The kids enjoy a dinner of barbecue chicken, corn and baked beans while camping at Highlands Hammock State Park. Islander Photos: Kevin Cassidy
One of many gators spotted sunning itself on the bank of Charlie Bowlegs Creek during a tour of Highlands Hammock State Park.
Eighteen kids pose in a majestic oak tree at the youth campsite at Highlands Hammock State Park.
Lilah Bowers enjoys dinner and camping at Highlands Hammock State Park.
Thomas Fellowes waits patiently for seconds of banana pancakes at breakfast.
Highlands Hammock great for camping, hiking, learning
This writer, along with six other fathers, packed up our vehicles with 19 kids, tents and provisions for a Nov. 24-26 stay at Highlands Hammock State Park in Sebring. It’s about a two-hour trek straight east from Bradenton, and worth the drive.
Highlands Hammock is one of Florida’s oldest parks, opening to the public in 1931. It is one of three local state parks built by the Civilian Conservation Corps, which was part of President Franklin D. Roosevelt’s New Deal to put people to work and dig the United States out of the Great Depression.
Myakka State Park to the south and Hillsborough River State Park to the north also were built in the 1930s by the CCC.
Highlands Hammock offers a variety of activities, including a scenic 3-mile bicycle loop and hiking along the park’s nine trails. There’s also an elevated boardwalk that gives hikers an up-close look at an old-growth cypress swamp.
The park offers guided, narrated pram tours through areas of the park that are otherwise restricted to public access. Our group discovered at least 30 alligators. including babies, two deer, a red shouldered hawk and countless other animals on the tour along Charlie Bowlegs Creek, with breathtaking views of the swamp and hammock.
The park also houses the Civilian Conservation Corps Museum, which brings to life the 1930-40s era when the park was constructed and jobs were scarce in the United States. The museum photos showcase the young men and their hard labor. The camps provided workers with food, clothing and shelter and paid them $30 a month, $25 of which had to be sent home.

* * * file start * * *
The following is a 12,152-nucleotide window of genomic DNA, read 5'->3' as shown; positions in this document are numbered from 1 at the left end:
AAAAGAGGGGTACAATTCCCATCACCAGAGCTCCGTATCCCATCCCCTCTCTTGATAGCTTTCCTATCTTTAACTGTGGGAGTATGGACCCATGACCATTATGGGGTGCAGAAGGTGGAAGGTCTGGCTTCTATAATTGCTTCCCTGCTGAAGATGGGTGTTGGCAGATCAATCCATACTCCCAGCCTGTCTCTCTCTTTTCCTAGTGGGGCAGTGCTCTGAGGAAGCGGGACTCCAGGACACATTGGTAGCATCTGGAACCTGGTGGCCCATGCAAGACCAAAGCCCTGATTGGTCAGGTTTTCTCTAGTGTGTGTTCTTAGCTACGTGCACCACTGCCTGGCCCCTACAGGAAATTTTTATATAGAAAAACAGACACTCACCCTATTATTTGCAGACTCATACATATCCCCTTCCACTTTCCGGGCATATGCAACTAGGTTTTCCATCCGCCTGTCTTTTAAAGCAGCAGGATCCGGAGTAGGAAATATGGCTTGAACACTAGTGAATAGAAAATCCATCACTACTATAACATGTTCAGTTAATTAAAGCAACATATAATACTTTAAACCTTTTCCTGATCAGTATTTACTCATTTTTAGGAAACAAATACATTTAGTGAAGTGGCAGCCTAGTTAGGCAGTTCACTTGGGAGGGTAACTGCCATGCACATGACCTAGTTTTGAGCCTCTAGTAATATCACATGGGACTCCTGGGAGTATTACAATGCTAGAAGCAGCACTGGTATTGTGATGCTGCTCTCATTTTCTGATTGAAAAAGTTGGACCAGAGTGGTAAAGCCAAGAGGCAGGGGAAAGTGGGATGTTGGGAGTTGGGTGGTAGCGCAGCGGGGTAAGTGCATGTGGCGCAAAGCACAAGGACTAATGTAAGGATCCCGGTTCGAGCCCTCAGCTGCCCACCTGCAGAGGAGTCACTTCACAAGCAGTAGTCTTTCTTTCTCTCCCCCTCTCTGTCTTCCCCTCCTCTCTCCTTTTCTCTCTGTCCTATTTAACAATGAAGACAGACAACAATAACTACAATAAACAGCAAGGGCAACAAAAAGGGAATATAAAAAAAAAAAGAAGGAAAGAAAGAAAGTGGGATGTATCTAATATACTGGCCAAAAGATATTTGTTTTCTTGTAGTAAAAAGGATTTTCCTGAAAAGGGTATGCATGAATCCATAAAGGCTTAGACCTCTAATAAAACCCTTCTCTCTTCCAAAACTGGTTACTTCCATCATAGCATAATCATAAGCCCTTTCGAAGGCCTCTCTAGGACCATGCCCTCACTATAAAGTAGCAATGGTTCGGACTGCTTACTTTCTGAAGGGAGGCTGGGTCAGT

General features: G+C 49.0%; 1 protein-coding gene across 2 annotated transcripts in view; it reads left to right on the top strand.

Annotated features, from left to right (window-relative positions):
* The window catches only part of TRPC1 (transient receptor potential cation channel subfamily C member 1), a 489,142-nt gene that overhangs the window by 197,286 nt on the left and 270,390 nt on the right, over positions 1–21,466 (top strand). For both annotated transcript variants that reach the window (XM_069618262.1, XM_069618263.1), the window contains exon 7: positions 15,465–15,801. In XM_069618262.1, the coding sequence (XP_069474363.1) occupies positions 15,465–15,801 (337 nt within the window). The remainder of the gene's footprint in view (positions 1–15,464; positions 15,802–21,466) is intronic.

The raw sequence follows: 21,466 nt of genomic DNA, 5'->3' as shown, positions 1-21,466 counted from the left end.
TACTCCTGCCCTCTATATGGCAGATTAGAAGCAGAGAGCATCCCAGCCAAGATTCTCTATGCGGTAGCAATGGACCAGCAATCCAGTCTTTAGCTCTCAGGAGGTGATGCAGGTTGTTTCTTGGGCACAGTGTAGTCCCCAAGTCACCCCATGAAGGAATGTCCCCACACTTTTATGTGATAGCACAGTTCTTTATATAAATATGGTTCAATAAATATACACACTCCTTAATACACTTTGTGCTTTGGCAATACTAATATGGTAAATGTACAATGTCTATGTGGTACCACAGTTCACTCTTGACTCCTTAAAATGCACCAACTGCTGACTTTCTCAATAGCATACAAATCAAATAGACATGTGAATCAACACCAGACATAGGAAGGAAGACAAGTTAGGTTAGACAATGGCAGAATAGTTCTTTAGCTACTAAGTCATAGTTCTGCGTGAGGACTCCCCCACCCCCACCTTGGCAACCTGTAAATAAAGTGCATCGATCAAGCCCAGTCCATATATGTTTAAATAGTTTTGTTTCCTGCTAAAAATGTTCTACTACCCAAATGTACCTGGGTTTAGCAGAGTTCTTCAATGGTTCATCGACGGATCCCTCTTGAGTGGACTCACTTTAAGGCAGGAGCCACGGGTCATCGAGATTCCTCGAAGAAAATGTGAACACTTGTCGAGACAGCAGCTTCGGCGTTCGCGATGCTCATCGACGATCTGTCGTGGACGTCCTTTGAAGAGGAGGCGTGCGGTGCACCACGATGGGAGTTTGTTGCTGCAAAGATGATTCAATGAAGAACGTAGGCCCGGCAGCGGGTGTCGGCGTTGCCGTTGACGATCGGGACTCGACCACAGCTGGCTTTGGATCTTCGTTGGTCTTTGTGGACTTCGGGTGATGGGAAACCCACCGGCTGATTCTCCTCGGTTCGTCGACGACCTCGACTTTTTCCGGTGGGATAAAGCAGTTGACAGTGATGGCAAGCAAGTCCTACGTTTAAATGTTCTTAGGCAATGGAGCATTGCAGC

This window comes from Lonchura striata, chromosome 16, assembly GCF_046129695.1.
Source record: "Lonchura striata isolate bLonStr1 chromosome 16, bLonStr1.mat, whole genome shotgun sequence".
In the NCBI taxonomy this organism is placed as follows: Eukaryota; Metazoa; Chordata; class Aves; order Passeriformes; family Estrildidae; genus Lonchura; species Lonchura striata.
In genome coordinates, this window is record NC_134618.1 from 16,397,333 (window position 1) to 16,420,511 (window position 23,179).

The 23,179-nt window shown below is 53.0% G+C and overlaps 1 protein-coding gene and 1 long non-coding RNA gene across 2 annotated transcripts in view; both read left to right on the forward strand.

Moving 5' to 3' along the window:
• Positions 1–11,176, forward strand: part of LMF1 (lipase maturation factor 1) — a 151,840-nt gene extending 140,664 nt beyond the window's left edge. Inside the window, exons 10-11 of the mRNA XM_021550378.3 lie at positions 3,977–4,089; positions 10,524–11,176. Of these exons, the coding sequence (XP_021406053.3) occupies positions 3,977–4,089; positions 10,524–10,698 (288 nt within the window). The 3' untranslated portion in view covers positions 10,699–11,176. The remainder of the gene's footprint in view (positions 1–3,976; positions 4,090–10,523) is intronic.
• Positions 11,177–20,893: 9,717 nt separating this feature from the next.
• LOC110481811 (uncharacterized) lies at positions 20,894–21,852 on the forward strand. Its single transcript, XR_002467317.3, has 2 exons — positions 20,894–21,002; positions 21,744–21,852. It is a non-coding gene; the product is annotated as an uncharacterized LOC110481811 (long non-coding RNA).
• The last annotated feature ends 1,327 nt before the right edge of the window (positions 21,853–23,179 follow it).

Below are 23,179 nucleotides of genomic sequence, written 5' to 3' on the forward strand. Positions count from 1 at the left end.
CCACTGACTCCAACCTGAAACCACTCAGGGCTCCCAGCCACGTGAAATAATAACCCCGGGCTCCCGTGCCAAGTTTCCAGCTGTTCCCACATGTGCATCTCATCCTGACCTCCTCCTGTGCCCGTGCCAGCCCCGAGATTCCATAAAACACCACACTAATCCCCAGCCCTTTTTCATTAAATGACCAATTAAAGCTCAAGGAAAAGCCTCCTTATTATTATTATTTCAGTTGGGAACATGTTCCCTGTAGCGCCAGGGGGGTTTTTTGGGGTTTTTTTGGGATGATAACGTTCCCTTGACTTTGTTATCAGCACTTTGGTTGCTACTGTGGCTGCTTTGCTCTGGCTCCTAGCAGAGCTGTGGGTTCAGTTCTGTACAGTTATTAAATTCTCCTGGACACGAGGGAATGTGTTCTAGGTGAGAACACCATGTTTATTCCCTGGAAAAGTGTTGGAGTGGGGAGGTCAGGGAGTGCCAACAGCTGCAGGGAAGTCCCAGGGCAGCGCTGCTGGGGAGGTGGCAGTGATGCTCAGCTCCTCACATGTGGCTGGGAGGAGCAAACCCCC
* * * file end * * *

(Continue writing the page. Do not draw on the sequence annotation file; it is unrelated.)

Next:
Though our group had to endure some heavy rain, we still managed to have a great time. Best of all — despite having 19 kids ranging in ages from 7 to 15, there were few noses buried in cellphones, a rarity these days.
Next adventure, Fort De Soto Park in December.
Three teams emerged from pool play during Nov. 30 horseshoe action at the Anna Maria City Hall pits and were left to battle for the day’s bragging rights. The team of Dom Livedoti and Larry Delarber drew the bye and watched as Tim Sofran and Herb Puryear defeated Hank Huyghe 22-13 to advance to the finals. The finals were all Livedoti-Delarber as they rolled to a 21-4 victory in the championship game.
Nov. 27 action also saw three teams advance to the knockout round. Norm Good and Gene Bobeldyk were too good for Bob Heiger and Huyghe, earning a 21-11 victory to advance to the championship match against Livedoti and Tom Skoloda. Good and Bobeldyke stayed hot, defeating Livedoti-Skoloda 22-11 to earn the day’s bragging rights.
Play gets under way at 9 a.m. every Wednesday and Saturday at the Anna Maria City Hall pits. Warmups begin at 8:45 a.m., followed by random team selection.
There is no charge to play and everyone is welcome.
Registration ongoing for indoor soccer tourney
The Anna Maria Island Community Center is accepting registrations for its 14th annual indoor soccer tournament Dec. 12-19 with weekday games played 5-10 p.m. at the center and weekend games played 9 a.m.-9 p.m..
The cost to play is $100 per team and each participant receives a tournament T-shirt. Teams need 6-12 players, and adult teams — all coed — are required to have a female on the court at all times.
For more information, contact tournament director and sports director Matt Ray at 941-778-1908, ext. 9205, or email email@example.com
More sports offerings
The center is accepting players in its winter lineup of adult coed sport leagues — flag football, volleyball and tennis.
Games begin in January and players who sign up for two sports get a $25 discount.
Flag football tryouts are Dec. 5 at 7 p.m. and teams will be chosen on the field. Games will be played on Wednesdays and Thursdays.
The cost is $75 for center members and $110 and non-members.
The cost for tennis is $50 for singles and $85 for doubles. Games will be played on Tuesday evenings starting at 6 p.m.
Register online at www.islandcommunitycenter.com.
LOOK for more sports, including Key Royale Club golf news and more photos from Kevin Cassidy’s group adventure to Highlands Hammock State Park online at www.islander.org.